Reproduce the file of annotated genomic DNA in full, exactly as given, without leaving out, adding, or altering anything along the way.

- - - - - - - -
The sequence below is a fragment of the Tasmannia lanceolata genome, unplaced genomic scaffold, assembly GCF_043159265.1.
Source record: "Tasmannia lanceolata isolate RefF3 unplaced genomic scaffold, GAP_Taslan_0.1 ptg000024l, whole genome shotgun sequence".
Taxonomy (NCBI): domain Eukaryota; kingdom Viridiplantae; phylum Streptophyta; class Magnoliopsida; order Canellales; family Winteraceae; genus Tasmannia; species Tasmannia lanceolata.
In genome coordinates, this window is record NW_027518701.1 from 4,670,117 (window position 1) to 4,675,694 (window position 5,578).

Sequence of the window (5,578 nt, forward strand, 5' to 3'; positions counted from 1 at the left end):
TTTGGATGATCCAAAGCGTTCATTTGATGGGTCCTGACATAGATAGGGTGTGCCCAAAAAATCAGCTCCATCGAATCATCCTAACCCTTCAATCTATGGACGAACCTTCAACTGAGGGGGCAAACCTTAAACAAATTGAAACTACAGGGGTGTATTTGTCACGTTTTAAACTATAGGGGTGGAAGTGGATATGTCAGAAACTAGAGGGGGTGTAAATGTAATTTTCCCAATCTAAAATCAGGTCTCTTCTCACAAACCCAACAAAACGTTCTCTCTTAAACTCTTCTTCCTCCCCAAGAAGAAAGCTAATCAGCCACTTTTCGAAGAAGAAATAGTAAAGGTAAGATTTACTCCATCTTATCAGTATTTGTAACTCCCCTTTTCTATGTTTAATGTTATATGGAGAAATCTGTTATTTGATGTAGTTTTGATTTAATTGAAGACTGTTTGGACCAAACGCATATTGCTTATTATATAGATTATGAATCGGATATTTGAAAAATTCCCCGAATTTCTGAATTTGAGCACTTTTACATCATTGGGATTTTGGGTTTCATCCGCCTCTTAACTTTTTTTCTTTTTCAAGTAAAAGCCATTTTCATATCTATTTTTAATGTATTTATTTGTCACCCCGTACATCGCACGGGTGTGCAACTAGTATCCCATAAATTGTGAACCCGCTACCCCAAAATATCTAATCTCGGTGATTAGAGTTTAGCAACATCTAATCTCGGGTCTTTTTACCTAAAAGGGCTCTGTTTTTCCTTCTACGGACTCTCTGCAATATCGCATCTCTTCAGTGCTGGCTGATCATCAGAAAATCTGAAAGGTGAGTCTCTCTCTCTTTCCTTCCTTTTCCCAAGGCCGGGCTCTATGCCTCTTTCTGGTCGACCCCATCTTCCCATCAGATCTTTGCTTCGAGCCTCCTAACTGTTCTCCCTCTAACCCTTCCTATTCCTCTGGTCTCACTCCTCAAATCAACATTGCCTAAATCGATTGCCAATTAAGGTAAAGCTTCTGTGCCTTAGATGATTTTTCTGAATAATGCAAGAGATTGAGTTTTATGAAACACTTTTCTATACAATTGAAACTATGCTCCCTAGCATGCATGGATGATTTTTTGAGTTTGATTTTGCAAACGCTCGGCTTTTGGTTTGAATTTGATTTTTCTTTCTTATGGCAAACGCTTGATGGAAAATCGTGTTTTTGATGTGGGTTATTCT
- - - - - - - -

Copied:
The sequence below is a fragment of the Tasmannia lanceolata genome, unplaced genomic scaffold, assembly GCF_043159265.1.
Source record: "Tasmannia lanceolata isolate RefF3 unplaced genomic scaffold, GAP_Taslan_0.1 ptg000024l, whole genome shotgun sequence".
Taxonomy (NCBI): domain Eukaryota; kingdom Viridiplantae; phylum Streptophyta; class Magnoliopsida; order Canellales; family Winteraceae; genus Tasmannia; species Tasmannia lanceolata.
In genome coordinates, this window is record NW_027518701.1 from 4,670,117 (window position 1) to 4,675,694 (window position 5,578).

Sequence of the window (5,578 nt, forward strand, 5' to 3'; positions counted from 1 at the left end):
TTTGGATGATCCAAAGCGTTCATTTGATGGGTCCTGACATAGATAGGGTGTGCCCAAAAAATCAGCTCCATCGAATCATCCTAACCCTTCAATCTATGGACGAACCTTCAACTGAGGGGGCAAACCTTAAACAAATTGAAACTACAGGGGTGTATTTGTCACGTTTTAAACTATAGGGGTGGAAGTGGATATGTCAGAAACTAGAGGGGGTGTAAATGTAATTTTCCCAATCTAAAATCAGGTCTCTTCTCACAAACCCAACAAAACGTTCTCTCTTAAACTCTTCTTCCTCCCCAAGAAGAAAGCTAATCAGCCACTTTTCGAAGAAGAAATAGTAAAGGTAAGATTTACTCCATCTTATCAGTATTTGTAACTCCCCTTTTCTATGTTTAATGTTATATGGAGAAATCTGTTATTTGATGTAGTTTTGATTTAATTGAAGACTGTTTGGACCAAACGCATATTGCTTATTATATAGATTATGAATCGGATATTTGAAAAATTCCCCGAATTTCTGAATTTGAGCACTTTTACATCATTGGGATTTTGGGTTTCATCCGCCTCTTAACTTTTTTTCTTTTTCAAGTAAAAGCCATTTTCATATCTATTTTTAATGTATTTATTTGTCACCCCGTACATCGCACGGGTGTGCAACTAGTATCCCATAAATTGTGAACCCGCTACCCCAAAATATCTAATCTCGGTGATTAGAGTTTAGCAACATCTAATCTCGGGTCTTTTTACCTAAAAGGGCTCTGTTTTTCCTTCTACGGACTCTCTGCAATATCGCATCTCTTCAGTGCTGGCTGATCATCAGAAAATCTGAAAGGTGAGTCTCTCTCTCTTTCCTTCCTTTTCCCAAGGCCGGGCTCTATGCCTCTTTCTGGTCGACCCCATCTTCCCATCAGATCTTTGCTTCGAGCCTCCTAACTGTTCTCCCTCTAACCCTTCCTATTCCTCTGGTCTCACTCCTCAAATCAACATTGCCTAAATCGATTGCCAATTAAGGTAAAGCTTCTGTGCCTTAGATGATTTTTCTGAATAATGCAAGAGATTGAGTTTTATGAAACACTTTTCTATACAATTGAAACTATGCTCCCTAGCATGCATGGATGATTTTTTGAGTTTGATTTTGCAAACGCTCGGCTTTTGGTTTGAATTTGATTTTTCTTTCTTATGGCAAACGCTTGATGGAAAATCGTGTTTTTGATGTGGGTTATTCT